Prediabetes is a condition in which your blood sugar (glucose) is above normal but not high enough for a diagnosis of diabetes. It often, but not always, leads to type 2 diabetes, by far the most common form of diabetes. In fact, people with type 2 diabetes nearly always have prediabetes first. That's why it's so important to detect and treat prediabetes early.
Diabetes is serious. If you develop this disease, it will be with you the rest of your life. However, people with prediabetes can reduce their risk of developing diabetes. They may even be able to bring their blood sugar back to normal by making healthy lifestyle changes, including exercising, eating right and losing any excess pounds.
About insulin and glucose
In prediabetes (also called impaired glucose tolerance or impaired fasting glucose) and type 2 diabetes, the body's ability to use the hormone insulin to process glucose is impaired. Insulin is made in the pancreas, a glandular organ in the abdomen. Glucose is the main fuel used by our cells and organs.
Glucose is a simple sugar, meaning it cannot be broken down into other sugars. We obtain glucose by eating foods that contain carbohydrates, such as breads and cereals, vegetables, fruits and sugary sweets. Glucose is also made in our bodies through the breakdown (metabolism) of protein and fats.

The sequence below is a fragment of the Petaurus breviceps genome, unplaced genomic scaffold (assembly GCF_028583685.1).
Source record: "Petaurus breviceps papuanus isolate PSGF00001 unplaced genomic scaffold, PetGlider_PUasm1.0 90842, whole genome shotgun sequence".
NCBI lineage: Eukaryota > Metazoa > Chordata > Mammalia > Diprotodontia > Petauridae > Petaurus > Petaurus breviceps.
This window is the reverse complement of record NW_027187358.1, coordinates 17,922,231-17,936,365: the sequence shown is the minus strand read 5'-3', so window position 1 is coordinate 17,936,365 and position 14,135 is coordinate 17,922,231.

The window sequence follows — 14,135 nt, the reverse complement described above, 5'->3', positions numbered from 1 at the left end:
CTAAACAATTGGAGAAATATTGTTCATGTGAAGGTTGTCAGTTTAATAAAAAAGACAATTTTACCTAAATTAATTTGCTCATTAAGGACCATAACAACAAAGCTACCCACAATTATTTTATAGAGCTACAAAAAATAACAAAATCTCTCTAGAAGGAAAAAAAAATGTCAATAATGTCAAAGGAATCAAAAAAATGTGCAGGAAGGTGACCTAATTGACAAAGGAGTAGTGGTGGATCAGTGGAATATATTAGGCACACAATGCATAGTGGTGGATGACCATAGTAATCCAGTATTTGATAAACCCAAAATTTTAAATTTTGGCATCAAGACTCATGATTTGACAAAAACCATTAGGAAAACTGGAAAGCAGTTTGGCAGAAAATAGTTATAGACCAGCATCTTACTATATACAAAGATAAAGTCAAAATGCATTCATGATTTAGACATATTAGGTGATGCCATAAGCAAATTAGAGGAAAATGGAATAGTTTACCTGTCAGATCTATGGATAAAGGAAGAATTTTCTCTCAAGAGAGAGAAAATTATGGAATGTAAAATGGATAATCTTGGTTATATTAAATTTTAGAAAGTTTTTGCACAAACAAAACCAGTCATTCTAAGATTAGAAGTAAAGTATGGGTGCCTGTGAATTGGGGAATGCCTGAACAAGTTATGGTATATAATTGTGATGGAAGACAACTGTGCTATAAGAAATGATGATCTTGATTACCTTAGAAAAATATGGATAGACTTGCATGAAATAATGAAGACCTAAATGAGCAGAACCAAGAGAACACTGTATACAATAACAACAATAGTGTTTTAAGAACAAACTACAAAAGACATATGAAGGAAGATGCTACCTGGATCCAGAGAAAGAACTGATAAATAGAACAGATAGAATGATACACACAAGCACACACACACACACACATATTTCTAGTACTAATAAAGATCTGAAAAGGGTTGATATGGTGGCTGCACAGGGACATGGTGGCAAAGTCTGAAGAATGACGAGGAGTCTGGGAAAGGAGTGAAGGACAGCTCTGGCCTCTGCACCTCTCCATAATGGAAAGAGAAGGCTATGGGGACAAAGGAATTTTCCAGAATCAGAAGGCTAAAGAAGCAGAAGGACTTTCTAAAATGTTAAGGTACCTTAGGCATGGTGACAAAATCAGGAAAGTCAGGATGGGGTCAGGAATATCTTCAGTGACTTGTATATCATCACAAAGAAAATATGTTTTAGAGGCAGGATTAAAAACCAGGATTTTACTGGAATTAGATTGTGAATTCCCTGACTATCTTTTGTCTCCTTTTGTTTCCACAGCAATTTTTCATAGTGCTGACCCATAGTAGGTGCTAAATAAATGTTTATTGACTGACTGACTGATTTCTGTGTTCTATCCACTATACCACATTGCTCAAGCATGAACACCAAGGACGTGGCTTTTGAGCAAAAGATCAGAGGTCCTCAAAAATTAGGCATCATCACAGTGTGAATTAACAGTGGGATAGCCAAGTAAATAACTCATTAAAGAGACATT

When you eat a food, it is digested and broken down into glucose before it is absorbed into your bloodstream. As glucose levels rise in the blood, your pancreas begins producing insulin. This hormone helps move glucose from your bloodstream into your cells.
If your body has trouble processing glucose, the glucose builds up in your bloodstream. Excess glucose (hyperglycemia) can damage your heart, nerves, kidneys, skin, eyes and other organs. It can cause sexual difficulties, impaired thinking, dental problems, foot problems and other complications.
Many people with prediabetes also have a related condition called insulin resistance. This occurs when your body's cells have difficulty using insulin to transport glucose. As with prediabetes, this condition causes high blood glucose, which eventually may lead to development of type 2 diabetes.
One in three American adults has some degree of insulin resistance, according to the American Association of Clinical Endocrinologists. Though the majority of these individuals do not develop diabetes, they are at increased risk for heart attack, stroke and other problems.
A growing problem
The number of people with prediabetes and diabetes has been soaring in the United States, in other developed nations and even in developing regions such as Latin America, India, China and Africa. The main reason for this is the increased rate of obesity, which is caused by poor eating habits and lack of physical activity.
In the United States, at least 41 million people ages 40 to 74 have prediabetes, according the American Diabetes Association. But prediabetes is also a problem of the young. Two million Americans ages 12 to 19 ‑- seven percent of that age group ‑- are prediabetic, federal researchers estimated in 2005. Among overweight adolescents, the rate of prediabetes is 18 percent.